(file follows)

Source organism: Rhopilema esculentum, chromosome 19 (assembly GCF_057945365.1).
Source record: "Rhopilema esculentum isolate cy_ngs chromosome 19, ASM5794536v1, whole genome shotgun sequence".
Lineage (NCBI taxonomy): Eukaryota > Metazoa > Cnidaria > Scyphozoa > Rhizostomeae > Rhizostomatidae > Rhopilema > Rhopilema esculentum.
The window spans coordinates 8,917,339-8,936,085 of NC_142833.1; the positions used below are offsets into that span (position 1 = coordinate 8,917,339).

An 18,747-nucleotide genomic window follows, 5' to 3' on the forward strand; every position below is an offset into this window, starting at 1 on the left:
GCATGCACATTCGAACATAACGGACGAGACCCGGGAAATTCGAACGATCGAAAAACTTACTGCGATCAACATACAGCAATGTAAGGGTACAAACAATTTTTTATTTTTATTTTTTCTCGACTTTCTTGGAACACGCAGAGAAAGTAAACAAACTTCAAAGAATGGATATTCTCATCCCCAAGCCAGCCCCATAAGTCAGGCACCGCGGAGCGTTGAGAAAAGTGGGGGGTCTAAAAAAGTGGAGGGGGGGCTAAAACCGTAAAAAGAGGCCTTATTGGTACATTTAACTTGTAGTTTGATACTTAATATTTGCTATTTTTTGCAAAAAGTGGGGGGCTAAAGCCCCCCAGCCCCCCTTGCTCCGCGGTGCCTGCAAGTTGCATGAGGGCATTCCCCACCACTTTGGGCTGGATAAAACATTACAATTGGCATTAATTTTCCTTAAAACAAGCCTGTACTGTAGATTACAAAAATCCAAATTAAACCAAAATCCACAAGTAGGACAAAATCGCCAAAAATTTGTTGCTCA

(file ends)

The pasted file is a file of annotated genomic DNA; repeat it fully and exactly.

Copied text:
Source organism: Rhopilema esculentum, chromosome 19 (assembly GCF_057945365.1).
Source record: "Rhopilema esculentum isolate cy_ngs chromosome 19, ASM5794536v1, whole genome shotgun sequence".
Lineage (NCBI taxonomy): Eukaryota > Metazoa > Cnidaria > Scyphozoa > Rhizostomeae > Rhizostomatidae > Rhopilema > Rhopilema esculentum.
The window spans coordinates 8,917,339-8,936,085 of NC_142833.1; the positions used below are offsets into that span (position 1 = coordinate 8,917,339).

An 18,747-nucleotide genomic window follows, 5' to 3' on the forward strand; every position below is an offset into this window, starting at 1 on the left:
GCATGCACATTCGAACATAACGGACGAGACCCGGGAAATTCGAACGATCGAAAAACTTACTGCGATCAACATACAGCAATGTAAGGGTACAAACAATTTTTTATTTTTATTTTTTCTCGACTTTCTTGGAACACGCAGAGAAAGTAAACAAACTTCAAAGAATGGATATTCTCATCCCCAAGCCAGCCCCATAAGTCAGGCACCGCGGAGCGTTGAGAAAAGTGGGGGGTCTAAAAAAGTGGAGGGGGGGCTAAAACCGTAAAAAGAGGCCTTATTGGTACATTTAACTTGTAGTTTGATACTTAATATTTGCTATTTTTTGCAAAAAGTGGGGGGCTAAAGCCCCCCAGCCCCCCTTGCTCCGCGGTGCCTGCAAGTTGCATGAGGGCATTCCCCACCACTTTGGGCTGGATAAAACATTACAATTGGCATTAATTTTCCTTAAAACAAGCCTGTACTGTAGATTACAAAAATCCAAATTAAACCAAAATCCACAAGTAGGACAAAATCGCCAAAAATTTGTTGCTCA